On Friday, the U.S. House of Representatives (the “lower” chamber of Congress) voted down a workers-aid bill called Trade Adjustment Assistance (TAA).
It was a defeat for Obama that could be considered a win for Democrats.
Why did they vote it down? It was considered the only way to vote down “fast-track” trade authority for the TPP.
The TAA bill was rejected in a “lopsided” 126-302 vote, with only 40 Democrats and 86 Republicans voting yes, writes The Hill.
Minority Leader Nancy Pelosi voted against it. Voting down TAA is the only way to “slow down the fast track,” Pelosi declared.
The way they were set up, the TAA and the TPA (Trade Promotion Authority) bills both had to pass in order to send a bill to the president.
The TPA is the “fast-track authority” bill. Fast-track authority would make it easier to pass the TPP trade agreement (it would be passed on a yes/no vote as opposed to being changed and debated).
Pelosi’s support seemed pivotal. According to The Guardian, “all of Obama’s efforts proved for naught after Pelosi took the floor and spoke out against the deal.” She said: “While I’m a big supporter of TAA, if TAA slows down the fast track I am prepared to vote against TAA,” writes The Guardian.
So, it seems she was originally for the TAA and then turned against the deal.
The House then voted on and narrowly passed the fast-track bill (TPA), 219-211, with support from a large number of Republicans and 28 pro-trade Democrats.
This vote didn’t matter much, because, again, the package was structured in such as way that it couldn’t be sent to Obama’s desk without the TAA passing as well.
So, the TAA was shot down, and after that it doesn’t matter if the TPA bill was passed or not.
Interestingly, it’s not over. According to The Hill, House Republican leaders will put the TAA aid bill – traditionally favored by Democrats – on the floor again possibly Tuesday, hoping Obama can flip some “no” votes to “yes” over the weekend.
Obama’s press secretary tried to downplay the President’s loss (but the Democrats’ gain?).
According to The Hill, it’s unlikely the same bill (for the TAA) would produce a dramatically different result next week.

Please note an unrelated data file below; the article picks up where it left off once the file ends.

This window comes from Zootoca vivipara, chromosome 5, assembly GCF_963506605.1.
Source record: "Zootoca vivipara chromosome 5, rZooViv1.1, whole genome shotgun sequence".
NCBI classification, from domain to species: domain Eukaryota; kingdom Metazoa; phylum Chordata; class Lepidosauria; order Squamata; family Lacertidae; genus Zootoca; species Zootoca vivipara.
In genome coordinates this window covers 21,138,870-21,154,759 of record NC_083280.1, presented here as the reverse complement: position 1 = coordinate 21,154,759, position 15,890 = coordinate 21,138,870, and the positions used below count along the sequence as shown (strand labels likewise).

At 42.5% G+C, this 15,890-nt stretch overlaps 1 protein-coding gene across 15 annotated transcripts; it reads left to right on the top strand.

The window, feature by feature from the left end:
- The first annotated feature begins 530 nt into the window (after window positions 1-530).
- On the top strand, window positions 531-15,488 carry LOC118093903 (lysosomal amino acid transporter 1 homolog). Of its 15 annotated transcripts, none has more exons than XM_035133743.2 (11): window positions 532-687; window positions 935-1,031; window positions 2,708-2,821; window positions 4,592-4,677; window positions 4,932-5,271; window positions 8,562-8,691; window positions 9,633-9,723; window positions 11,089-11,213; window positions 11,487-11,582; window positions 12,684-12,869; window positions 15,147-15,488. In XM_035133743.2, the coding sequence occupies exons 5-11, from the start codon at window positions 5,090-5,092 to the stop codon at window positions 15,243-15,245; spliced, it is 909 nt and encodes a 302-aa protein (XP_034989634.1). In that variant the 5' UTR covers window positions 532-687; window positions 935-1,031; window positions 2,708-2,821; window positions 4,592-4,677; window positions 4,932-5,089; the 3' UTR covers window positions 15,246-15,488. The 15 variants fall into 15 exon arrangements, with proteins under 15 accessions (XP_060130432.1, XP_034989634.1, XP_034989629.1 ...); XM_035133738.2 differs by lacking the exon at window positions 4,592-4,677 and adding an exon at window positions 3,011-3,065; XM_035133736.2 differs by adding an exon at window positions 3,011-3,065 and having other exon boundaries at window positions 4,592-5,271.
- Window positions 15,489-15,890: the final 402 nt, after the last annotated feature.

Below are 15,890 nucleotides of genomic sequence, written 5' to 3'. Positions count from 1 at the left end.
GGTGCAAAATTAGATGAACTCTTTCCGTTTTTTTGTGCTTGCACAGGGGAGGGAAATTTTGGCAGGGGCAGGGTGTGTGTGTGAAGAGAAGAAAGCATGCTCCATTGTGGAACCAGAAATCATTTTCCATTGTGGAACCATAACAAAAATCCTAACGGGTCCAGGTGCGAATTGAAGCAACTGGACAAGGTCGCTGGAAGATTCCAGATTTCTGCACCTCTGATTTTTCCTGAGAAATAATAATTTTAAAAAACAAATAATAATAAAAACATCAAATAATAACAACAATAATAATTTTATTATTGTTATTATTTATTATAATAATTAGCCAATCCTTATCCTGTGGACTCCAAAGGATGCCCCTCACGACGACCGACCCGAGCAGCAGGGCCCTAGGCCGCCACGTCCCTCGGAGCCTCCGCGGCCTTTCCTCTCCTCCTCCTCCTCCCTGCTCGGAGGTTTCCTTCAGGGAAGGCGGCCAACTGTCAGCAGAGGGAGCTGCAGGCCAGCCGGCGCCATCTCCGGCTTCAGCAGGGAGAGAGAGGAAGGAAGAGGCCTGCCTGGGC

The Republican whip team said it had as many as 93 GOP votes at one point during the TAA roll call, but characterized it as close to the “high-water mark” for the party (in other words, they won’t get more than 93 Republicans to vote for the bill).
Ironically, on Friday morning, Speaker John Boehner (R-Ohio) and his leadership team tried to encourage Republicans to vote for the “leftist” TAA. Again, if the TAA didn’t pass, then fast-track trade authority wouldn’t pass, either.
He made a surprise visit to the Congressional Baseball Game at Nationals Park on Thursday. The TAA was already limping along at that point. In the Democrats’ dugout along the third baseline, Obama, sporting sunglasses, cracked jokes and posed for photos with lawmakers.
He didn’t mention trade to the players, but the issue was unavoidable. Fans sitting in the stands behind the Democrats held homemade signs reading: “VOTE NO TAA. NO FAST TRACK.”
Why didn’t the bills get more support?
The Hill states that Democratic critics were unhappy with an amendment that barred climate change provisions in trade deals.
There was also reportedly wording in one of the bills that stated that Medicare cuts were to be used to pay for the TAA. Critics complained that the way the trade bills were structured meant Democrats would still have to vote for Medicare cuts, even though they were eliminated in a separate trade bill. Voting for Medicare cuts, opponents argued, was tantamount to political suicide.